WASHINGTON — Despite congressional assertions that at least three federal statutes have been violated, Justice Department experts Tuesday came up empty-handed in early efforts to determine whether Lt. Col. Oliver L. North's alleged channeling of millions of dollars in Iranian arms funds broke any U.S. laws.
Officials involved in the legal scrutiny emphasize that the research is far from complete, and the FBI still has not officially entered the case. Also, they say that the few close aides at the department who assisted Atty. Gen. Edwin Meese III in his personal inquiry have focused on efforts to determine what took place before trying to fix any criminal responsibility.
"We wanted to develop the definitive story of what happened from Day One because there were as many different versions as there were people" involved, one official said.
"A central question," another official said, "is, 'Did the profit (from arms sales) belong to the U.S. government?' " And, he said, the answer may be no.
On Capitol Hill, however, there was far less doubt about whether North's alleged actions had run afoul of federal law. Sen. Sam Nunn (D-Ga.) said that the channeling of Iranian funds to finance efforts by the contras to topple the government of Nicaragua probably amounted to a misappropriation of taxpayer funds.
Under a ban that existed in the law until last Oct. 1, the Administration was prohibited from spending any U.S. funds for military assistance to the contras. The Iranian sale proceeds reportedly were transferred to the contras between January and September of this year.
But Executive Branch experts on relevant laws countered that taxpayer funds may not have been at stake in the secret operation, noting that the money involved came from a foreign source.
The Foreign Assistance Act prohibits expenditure of any appropriated monies by or on behalf of the CIA for foreign covert operations without the President's specific approval. But because the $10 million to $30 million that Meese estimated had been funneled to the contras was furnished by the Iranian arms buyers, the funds were not necessarily "appropriated money" governed by the act.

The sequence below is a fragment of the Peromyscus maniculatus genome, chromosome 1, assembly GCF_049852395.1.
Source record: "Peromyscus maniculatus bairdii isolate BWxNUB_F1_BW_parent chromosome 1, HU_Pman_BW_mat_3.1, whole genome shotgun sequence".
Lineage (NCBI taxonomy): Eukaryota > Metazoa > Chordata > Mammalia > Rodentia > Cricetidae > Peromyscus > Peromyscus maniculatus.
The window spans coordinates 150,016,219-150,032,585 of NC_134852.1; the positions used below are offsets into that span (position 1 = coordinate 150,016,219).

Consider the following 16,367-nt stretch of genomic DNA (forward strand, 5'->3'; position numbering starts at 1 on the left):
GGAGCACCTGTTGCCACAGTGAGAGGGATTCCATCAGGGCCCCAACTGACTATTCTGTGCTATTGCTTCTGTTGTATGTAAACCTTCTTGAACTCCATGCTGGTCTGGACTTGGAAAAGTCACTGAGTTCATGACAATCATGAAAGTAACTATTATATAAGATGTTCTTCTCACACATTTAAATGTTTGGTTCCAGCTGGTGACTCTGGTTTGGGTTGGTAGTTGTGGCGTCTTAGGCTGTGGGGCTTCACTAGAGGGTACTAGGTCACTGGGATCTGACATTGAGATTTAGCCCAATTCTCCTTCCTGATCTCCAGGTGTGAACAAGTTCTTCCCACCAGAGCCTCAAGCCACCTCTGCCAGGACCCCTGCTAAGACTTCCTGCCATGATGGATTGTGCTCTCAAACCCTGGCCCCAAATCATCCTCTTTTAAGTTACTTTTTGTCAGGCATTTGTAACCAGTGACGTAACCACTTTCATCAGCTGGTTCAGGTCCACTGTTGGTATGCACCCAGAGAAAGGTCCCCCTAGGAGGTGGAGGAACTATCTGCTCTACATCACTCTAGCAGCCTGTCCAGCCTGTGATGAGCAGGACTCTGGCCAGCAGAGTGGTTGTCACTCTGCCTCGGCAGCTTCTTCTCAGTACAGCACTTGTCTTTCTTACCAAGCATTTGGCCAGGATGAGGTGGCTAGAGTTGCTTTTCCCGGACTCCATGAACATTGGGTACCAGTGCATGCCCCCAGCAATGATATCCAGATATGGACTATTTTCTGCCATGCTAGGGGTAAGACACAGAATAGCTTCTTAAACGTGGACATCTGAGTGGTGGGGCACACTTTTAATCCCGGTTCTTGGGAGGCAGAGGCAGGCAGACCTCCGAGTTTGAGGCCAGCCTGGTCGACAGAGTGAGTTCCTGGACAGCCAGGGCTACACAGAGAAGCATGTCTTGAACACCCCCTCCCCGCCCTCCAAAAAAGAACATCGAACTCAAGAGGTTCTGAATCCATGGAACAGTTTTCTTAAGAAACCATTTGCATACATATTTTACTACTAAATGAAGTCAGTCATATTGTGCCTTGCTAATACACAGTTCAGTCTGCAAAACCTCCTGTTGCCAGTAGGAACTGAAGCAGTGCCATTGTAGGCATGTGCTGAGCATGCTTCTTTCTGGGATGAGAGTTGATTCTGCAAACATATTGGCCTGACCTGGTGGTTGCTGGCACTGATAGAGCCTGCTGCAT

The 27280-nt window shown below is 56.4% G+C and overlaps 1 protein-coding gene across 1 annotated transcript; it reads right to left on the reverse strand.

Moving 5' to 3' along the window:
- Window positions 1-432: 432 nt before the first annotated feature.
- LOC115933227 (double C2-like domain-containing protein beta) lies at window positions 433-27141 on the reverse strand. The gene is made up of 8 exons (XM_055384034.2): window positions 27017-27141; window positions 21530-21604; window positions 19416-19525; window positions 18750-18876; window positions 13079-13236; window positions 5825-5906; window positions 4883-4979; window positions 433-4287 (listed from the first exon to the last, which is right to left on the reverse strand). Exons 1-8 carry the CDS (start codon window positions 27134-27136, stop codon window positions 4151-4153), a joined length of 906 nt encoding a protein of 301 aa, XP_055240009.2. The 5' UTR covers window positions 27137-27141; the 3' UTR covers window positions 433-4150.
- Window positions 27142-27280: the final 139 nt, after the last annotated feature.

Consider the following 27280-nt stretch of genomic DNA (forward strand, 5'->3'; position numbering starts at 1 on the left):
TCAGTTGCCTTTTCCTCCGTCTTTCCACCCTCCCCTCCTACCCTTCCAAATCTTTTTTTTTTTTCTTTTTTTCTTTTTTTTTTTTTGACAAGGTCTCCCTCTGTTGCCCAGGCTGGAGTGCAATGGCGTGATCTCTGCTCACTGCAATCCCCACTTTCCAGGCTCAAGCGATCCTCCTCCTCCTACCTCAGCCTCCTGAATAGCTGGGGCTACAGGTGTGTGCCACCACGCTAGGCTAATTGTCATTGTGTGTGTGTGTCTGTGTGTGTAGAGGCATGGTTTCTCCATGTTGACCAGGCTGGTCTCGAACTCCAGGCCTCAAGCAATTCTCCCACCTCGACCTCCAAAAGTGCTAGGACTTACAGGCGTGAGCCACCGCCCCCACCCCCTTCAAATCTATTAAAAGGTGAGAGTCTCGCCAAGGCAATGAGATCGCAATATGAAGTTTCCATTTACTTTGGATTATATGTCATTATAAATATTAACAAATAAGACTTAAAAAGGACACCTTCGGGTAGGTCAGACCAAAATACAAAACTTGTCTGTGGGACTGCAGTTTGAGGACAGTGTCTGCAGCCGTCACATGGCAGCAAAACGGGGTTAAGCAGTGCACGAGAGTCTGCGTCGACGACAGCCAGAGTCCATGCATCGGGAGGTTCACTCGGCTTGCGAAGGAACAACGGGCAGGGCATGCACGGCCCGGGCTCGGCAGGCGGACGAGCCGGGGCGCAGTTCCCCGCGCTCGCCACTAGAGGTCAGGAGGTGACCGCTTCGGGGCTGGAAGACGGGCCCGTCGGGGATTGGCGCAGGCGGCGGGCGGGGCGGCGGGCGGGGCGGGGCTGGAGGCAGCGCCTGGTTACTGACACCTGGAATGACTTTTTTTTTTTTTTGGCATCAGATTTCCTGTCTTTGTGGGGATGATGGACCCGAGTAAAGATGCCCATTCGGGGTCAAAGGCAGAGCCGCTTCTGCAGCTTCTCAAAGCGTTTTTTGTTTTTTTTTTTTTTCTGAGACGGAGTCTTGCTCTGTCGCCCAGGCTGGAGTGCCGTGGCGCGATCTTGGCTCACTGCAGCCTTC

"Some sharp lawyer is going to say 'He did not use U.S. funds--ha, ha, ha--he used Iranian money,' " David Durenberger (R-Minn.), chairman of the Senate Intelligence Committee, predicted.
That view, at first impression, was shared by Justice Department officials Tuesday. In addition, Executive Branch lawyers said, new federal restrictions on money-laundering do not seem to apply to this case. Although numbered Swiss bank accounts appear to have been used as a vehicle to channel the funds to the contras, the accounts were not used to convert the money to personal use.
Senators cited at least two other laws that they said were probably violated, both of which involved congressional reporting provisions:
--The Arms Export Control Act, which requires Congress to be notified of all transfers of American arms, even by third countries.
--The National Security Act, which includes a provision requiring the President to notify Congress of all covert operations by the U.S. government, either in advance or in a "timely" fashion.
However, because of ambiguities in these reporting laws, such as what constitutes "timely" disclosure--and doubts about when Reagan himself was informed about various aspects of the operation--questions addressing possible violations remained unclear.
Legislators contend, for example, that White House officials negotiated with Iranian officials for more than a year but that Reagan did not notify Congress until this month. Reagan, for his part, has insisted that the notification was timely, considering the risks that premature disclosure might have caused.
The prospect of any criminal charges against North's superiors--former national security adviser Robert C. McFarlane and his successor, John M. Poindexter, whose resignation was announced Tuesday--appeared to hinge on whether any legal action is taken against North, who was fired. Meese indicated that both men at some point had at least general knowledge that the money was being channeled and failed to call it to the attention of authorities.
Establishing that they had knowledge of a felony and failed to report it--invoking the seldom-used misprision of a felony statute--would require proving first that North was guilty of a felony, officials noted, though it was unclear whether such action against McFarlane and Poindexter would depend on their recognition that North's activities constituted a felony.
During a briefing in which he was considered unusually forthcoming in addressing such highly sensitive issues, Meese made clear that the investigation is still far from complete and did not rule out convening a federal grand jury on the matter.